All posts tagged revolution

Andy Carvin on TummelVision

TummelVision 62: Andy Carvin of on twitter journalism, tummelling the world, and truth-seeking through vulnerability


Episode Notes

Andy Carvin (@acarvin) is digital strategist for National Public Radio. He has helped NPR create their pioneering online presence, coordinated multiple crisis camps, and he’s organized the PublicMediaCamp unconference. In recent months, Andy has engaged in a globalized twitter-enabled form of tummelled journalism as he has curated, fact-checked, and shared news from the Arab democratic revolutions (and other international stories).

Heather Gold writes that Andy Carvin may be the most “successful” tummler on the web:

We’ve wanted to have Andy on for some time. I got to know him a while back and noticed how involved he was in the tech community , how open and vulnerable he was on twitter about his own life and things he’s personally coped with and how much he seemed to commit to crisis camps, in which web and IT folks get together and hack on problems to help an ongoing humanitarian crisis, such as the recent earthquake in Japan.

Andy’s commitment and knowledge about the web, community and human rights all converged into a really critical moment for the web on twitter at the end of 2010 as revolution began bubbling in Tunisia. Andy tummeled the hell out of what was going on there on the ground. He then became a key point on the web and for western journalism (possibly beyond the west too, but in the spirit of Andy’s work, we could not verify this so we’re not asserting it). Andy connected first person sources, organizers, social media participants, journalists and many regular folks around the world who just became all of these things as the world was astonished by the organizing and democratic movements that swept through Tunisia, Egypt, Bahrain, Libya, Yemen and Syria.

In doing so, Andy showed by example, how to create community, connect people, verify and ask for verification about news. And rather than just being a digital strategist and community advisor at NPR, he now seems to be a journalist and a story as the web, revolution and tummelling shift what all those things mean.

Enjoy our conversation with Andy!

News and Notes

At 18:08 in this episode, we starting diving deep into Andy Carvin’s work. Here are some links and stories related to his global tummelling:

While you listen, you can follow the smart comments from our lively chat room by replaying the CoveritLive discussion.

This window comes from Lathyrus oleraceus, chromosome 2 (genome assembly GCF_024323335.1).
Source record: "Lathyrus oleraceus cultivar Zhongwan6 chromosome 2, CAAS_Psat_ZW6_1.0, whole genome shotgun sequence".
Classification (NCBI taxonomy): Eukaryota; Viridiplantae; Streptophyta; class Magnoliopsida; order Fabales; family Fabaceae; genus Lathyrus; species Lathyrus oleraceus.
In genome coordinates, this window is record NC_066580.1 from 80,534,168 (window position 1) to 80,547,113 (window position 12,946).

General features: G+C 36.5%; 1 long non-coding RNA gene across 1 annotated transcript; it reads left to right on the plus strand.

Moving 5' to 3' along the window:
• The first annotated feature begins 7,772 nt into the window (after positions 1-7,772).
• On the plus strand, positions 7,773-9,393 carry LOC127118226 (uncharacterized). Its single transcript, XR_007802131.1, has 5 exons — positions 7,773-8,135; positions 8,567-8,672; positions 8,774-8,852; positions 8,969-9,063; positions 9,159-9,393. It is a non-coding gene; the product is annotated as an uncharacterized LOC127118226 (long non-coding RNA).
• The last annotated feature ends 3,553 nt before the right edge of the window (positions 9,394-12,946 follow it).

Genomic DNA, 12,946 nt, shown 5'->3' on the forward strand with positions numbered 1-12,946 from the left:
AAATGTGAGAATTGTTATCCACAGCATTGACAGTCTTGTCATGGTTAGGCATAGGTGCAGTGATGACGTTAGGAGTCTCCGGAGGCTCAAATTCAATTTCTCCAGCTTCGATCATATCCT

If you’re interested in hearing more conversation with Andy, check out the supplemental discussion in episode “62.5.”

TummelVision 62.5: More conversation with Andy Carvin of NPR


Episode Notes

After the recording of our “official” episode 62 discussion with NPR’s Andy Carvin, we continued for another 45 minutes of in-depth conversation about his work, deeper themes of connectedness, and some insights on the tools and mobile phone Andy uses in his work.

Howard Rheingold

Tummelvision 56: Howard Rheingold on crap detection, collaborative learning, and online community


Episode Notes

From SxSW in Austin, Heather Gold and Kevin Marks talk with Howard Rheingold, who has been studying and writing inspiringly about virtual communities since the 1990s, and has been online continually since the mid-1980s. His The Art of Hosting Good Conversations Online is the original Tummler how-to guide.

Enjoy this conversation with the godfather of online tummlers!

TummelVision 55: Juliette Powell on how to tummel, collaborating across disciplines, leaderless revolution, and Dutch schoolchildren


Episode Notes

The guest this week is Juliette Powell, media strategist, author of 33 Million People in the Room and co-founder of The Gathering Think Tank.  Juliette is a natural-born Tummler who catalyzes  ideas and people across business, media and culture.

Juliette and the gang offered some practical tummelling tips, discussed collaboration across disciplines, leaderless revolution, and the social dynamics Dutch schoolchildren (really).

Check out Juliette’s recent  discussion on the impact of the social web on the Middle-East revolution[s] with Internet skeptic Evgeny Morozov on BBC’s WHYS blog. Bonus: She is a fellow Canadian along with Heather.

Alex Payne: “Technology is made of people”

What I’ve been saying a long time. The premise of TummelVision is that everythign is made of people. We make everything we have. Only Alex, a brilliant technologist (thank him for twitter to some degree and the upcoming bank simple which I will switch to in one second) spells it out as well as why we need to regulate tech. What motivated his post?

As part of their reporting on recent events in the Middle East last week, NPR ran a story called Internet Freedom and the US State Department. The story is an interview with Alec Ross, co-founder of nonprofit technology provider One Economy and now Senior Advisor for Innovation to Secretary of State Hillary Clinton.

While dodging hard questions about US companies selling restrictive or invasive technologies to repressive regimes, Mr. Ross made a statement that jumped out at me from my car stereo:

“[T]echnology itself is value-neutral. It depends on how a government chooses to use these technologies.”

I believe this is an unproductive, misguided, and all too common way of thinking about technology.

The rest of this essential post.

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